In the event that the fishing line is to be used at a different location, the float 10 can again be used as a depth gauge to measure the depth of a different location in the body of water. Of course, any tie 27 which has been formed on the fishing line can be readily removed.
Should it be necessary to fix the float 10 to the fishing line 11 for fishing purposes, the line 11 is simply snapped under the cap 23 of the securing means 21 (FIG. 9). In this respect, the inherent resilience of the cap 23 is sufficient to hold the float 10 on the line 11. If further securement is needed, the line 11 may be wound about the post 22 as indicated in FIG. 8 to form one or more windings.
In the event that the float 10 is to be removed from the fishing line 11, removal can be carried out in a relatively simple manner. For example, a length of the line 11 leading from the float 10 may be doubled over on itself (see FIG. 8) and slid into the aperture 18 in a manner as above. This results in a loop being formed in the line, which loop extends to one side of the float 10. The loop may then be drawn through the aperture 18 so that the float 10 is released from the line 11 at this end. A similar operation is then carried out at the opposite end of the float 10 so that the float is completely removed.
The invention thus provides a float which provides a dual function of acting as a float which can be cast without impeding the casting operation as well as acting as a depth gauge for measuring the depth of a body of water for fluid.
The invention further provides a float of light-weight construction which can be readily removed from a fishing line without having to destroy the line.
The invention further provides a float which can be easily mounted on a fishing line for use in different depths of water.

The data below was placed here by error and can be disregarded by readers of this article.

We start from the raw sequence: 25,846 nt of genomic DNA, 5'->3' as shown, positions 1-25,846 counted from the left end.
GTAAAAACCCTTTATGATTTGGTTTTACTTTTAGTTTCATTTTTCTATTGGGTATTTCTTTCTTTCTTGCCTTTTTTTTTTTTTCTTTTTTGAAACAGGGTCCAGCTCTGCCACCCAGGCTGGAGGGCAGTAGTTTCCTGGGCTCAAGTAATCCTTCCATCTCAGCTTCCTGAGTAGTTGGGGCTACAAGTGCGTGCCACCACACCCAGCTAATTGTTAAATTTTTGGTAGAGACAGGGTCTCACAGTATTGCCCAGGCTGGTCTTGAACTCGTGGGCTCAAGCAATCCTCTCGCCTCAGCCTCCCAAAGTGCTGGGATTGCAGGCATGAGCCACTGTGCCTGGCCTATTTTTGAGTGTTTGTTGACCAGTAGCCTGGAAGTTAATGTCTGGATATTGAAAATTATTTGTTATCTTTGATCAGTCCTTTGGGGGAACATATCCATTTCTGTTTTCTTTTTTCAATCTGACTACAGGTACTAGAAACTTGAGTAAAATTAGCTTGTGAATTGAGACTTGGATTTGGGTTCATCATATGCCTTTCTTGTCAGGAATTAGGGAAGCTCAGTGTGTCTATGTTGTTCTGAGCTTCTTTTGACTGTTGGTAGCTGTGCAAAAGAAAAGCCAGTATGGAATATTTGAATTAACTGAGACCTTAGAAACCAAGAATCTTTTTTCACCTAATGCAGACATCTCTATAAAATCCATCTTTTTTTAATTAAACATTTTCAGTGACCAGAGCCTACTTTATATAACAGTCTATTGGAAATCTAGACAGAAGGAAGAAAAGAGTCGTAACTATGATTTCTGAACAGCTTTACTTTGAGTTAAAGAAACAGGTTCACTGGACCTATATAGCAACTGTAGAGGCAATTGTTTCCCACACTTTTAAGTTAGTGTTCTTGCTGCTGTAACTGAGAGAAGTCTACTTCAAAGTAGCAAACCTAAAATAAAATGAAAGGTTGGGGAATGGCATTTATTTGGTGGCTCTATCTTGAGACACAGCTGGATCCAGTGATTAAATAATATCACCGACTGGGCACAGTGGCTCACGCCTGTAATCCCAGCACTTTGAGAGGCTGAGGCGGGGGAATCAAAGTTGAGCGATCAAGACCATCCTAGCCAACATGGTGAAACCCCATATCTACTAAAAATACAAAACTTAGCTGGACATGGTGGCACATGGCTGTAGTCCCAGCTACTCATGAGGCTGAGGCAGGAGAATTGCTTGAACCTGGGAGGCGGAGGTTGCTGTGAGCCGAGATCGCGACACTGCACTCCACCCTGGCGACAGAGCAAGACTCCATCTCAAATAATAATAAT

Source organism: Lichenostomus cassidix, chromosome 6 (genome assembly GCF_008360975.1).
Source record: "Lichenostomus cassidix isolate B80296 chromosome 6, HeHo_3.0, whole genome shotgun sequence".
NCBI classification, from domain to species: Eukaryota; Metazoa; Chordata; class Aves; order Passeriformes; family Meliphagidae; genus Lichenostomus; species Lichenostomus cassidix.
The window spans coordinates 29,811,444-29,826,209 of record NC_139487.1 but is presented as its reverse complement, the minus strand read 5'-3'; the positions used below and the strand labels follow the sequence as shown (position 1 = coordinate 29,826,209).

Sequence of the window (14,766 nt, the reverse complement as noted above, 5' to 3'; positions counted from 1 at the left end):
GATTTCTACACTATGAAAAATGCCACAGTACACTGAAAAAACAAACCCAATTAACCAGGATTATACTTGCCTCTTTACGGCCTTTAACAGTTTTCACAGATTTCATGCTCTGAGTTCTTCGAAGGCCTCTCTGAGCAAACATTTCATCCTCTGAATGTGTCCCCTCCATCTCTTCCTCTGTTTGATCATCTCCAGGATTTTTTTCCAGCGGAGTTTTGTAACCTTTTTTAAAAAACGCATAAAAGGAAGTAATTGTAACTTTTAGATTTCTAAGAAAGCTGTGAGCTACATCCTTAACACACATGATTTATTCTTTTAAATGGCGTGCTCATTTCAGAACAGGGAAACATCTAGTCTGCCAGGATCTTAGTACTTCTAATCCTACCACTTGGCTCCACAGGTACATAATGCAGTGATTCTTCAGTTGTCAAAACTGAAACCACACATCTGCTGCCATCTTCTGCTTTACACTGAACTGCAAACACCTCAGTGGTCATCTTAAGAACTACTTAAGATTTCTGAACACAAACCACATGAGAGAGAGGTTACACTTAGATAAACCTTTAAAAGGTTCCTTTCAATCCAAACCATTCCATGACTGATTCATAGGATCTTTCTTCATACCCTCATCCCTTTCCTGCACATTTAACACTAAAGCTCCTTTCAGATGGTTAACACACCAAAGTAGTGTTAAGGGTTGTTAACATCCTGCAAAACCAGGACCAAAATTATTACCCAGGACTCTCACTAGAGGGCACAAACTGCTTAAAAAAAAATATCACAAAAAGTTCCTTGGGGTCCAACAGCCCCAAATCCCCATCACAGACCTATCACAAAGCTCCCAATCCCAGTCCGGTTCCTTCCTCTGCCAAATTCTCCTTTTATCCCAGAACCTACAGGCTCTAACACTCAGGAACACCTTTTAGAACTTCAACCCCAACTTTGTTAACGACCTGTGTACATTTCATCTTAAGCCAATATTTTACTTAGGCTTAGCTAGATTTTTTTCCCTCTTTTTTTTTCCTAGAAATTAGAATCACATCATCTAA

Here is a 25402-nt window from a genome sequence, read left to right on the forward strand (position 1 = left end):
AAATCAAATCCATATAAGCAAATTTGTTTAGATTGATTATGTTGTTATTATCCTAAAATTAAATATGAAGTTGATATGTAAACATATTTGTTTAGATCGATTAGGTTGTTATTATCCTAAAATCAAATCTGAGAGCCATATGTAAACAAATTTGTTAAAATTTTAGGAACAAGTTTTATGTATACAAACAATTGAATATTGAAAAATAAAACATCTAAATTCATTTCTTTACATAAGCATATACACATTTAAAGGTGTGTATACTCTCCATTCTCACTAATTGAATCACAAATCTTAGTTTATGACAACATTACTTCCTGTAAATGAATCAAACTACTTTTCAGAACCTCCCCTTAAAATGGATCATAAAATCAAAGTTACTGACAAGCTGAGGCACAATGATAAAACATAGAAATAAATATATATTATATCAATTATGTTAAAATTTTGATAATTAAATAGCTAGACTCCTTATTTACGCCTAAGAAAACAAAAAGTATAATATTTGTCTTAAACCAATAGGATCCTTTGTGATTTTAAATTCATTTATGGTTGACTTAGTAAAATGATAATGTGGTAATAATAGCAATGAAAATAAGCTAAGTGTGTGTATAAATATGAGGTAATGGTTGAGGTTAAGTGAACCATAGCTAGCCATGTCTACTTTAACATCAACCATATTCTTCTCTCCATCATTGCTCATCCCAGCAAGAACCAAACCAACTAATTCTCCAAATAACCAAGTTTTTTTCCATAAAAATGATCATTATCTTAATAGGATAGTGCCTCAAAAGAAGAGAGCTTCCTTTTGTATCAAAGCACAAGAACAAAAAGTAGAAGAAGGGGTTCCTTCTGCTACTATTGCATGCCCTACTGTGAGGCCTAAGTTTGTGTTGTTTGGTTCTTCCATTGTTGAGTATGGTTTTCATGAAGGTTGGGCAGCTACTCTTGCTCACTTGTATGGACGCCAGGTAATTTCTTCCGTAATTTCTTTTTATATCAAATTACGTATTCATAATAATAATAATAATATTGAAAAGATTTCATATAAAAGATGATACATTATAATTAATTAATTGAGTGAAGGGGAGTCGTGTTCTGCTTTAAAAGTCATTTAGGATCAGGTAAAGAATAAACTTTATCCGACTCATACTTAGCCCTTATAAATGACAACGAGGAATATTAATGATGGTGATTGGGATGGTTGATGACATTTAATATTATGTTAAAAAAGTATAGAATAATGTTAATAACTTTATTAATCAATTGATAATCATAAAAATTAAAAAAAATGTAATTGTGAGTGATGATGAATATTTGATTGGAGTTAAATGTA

Since the float has no moving parts, there is no danger of debris or grit clogging the float. Further, the apertures provided by the receiving means at each end of the float are exposed so that each can be readily cleaned should any material lodge therein. Still further, because of the absence of moving parts, such as springs within the float, fabrication can be carried out at low cost and the float may have a long useful life. Finally, the float does not impart any undesirable crimp in the fishing line.
|Cited Patent||Filing date||Publication date||Applicant||Title|
|US852073 *||Jan 3, 1907||Apr 30, 1907||Mitchell Bissell Co||Guide.|
|US1778119 *||Jan 31, 1929||Oct 14, 1930||Neville Joseph C||Bobber attachment for holding fish lines|
|US2077184 *||Oct 25, 1935||Apr 13, 1937||Hermenegildo P Gonzales||Fishline float|
|US2208240 *||Jun 28, 1939||Jul 16, 1940||Arnesen Ove H||Depth finder and fishing bobber|
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|US2720014 *||Apr 21, 1952||Oct 11, 1955||Ferris H Caldwell||Safety snap fastener for fishing tackle|
|US2957267 *||Jan 12, 1959||Oct 25, 1960||Dempsey Leonard H||Fish line sinkers|
|US3480319 *||Jul 17, 1967||Nov 25, 1969||Bullard Co||Antifouling safety gate for a hoisting hook|
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|GB1201028A *||Title not available|
|GB189213116A *||Title not available|
|Citing Patent||Filing date||Publication date||Applicant||Title|
|US5412902 *||Mar 30, 1993||May 9, 1995||Hicks; Thomas W.||Fishing float method and apparatus|
|US5575104 *||May 4, 1994||Nov 19, 1996||Wilding; John||Fishing line accessory|
|US6347478||Jan 21, 2000||Feb 19, 2002||Jerry W. Stephens||Fishing device|
|US6401382||Apr 30, 2001||Jun 11, 2002||Raymond D. Larkin||Fishing apparatus|
|US7614179 *||Sep 1, 2004||Nov 10, 2009||Patrick J. Kavanaugh||Quick release line attachment|
|U.S. Classification||43/4.5, 43/44.87|
|International Classification||A01K91/20, A01K93/00|
|Cooperative Classification||A01K93/00, A01K91/20|
|European Classification||A01K93/00, A01K91/20|
|Jul 1, 1986||CC||Certificate of correction|
|Jun 30, 1989||FPAY||Fee payment|
Year of fee payment: 4
|Aug 3, 1993||REMI||Maintenance fee reminder mailed|
|Jan 2, 1994||LAPS||Lapse for failure to pay maintenance fees|
|Mar 15, 1994||FP||Expired due to failure to pay maintenance fee|
Effective date: 19931226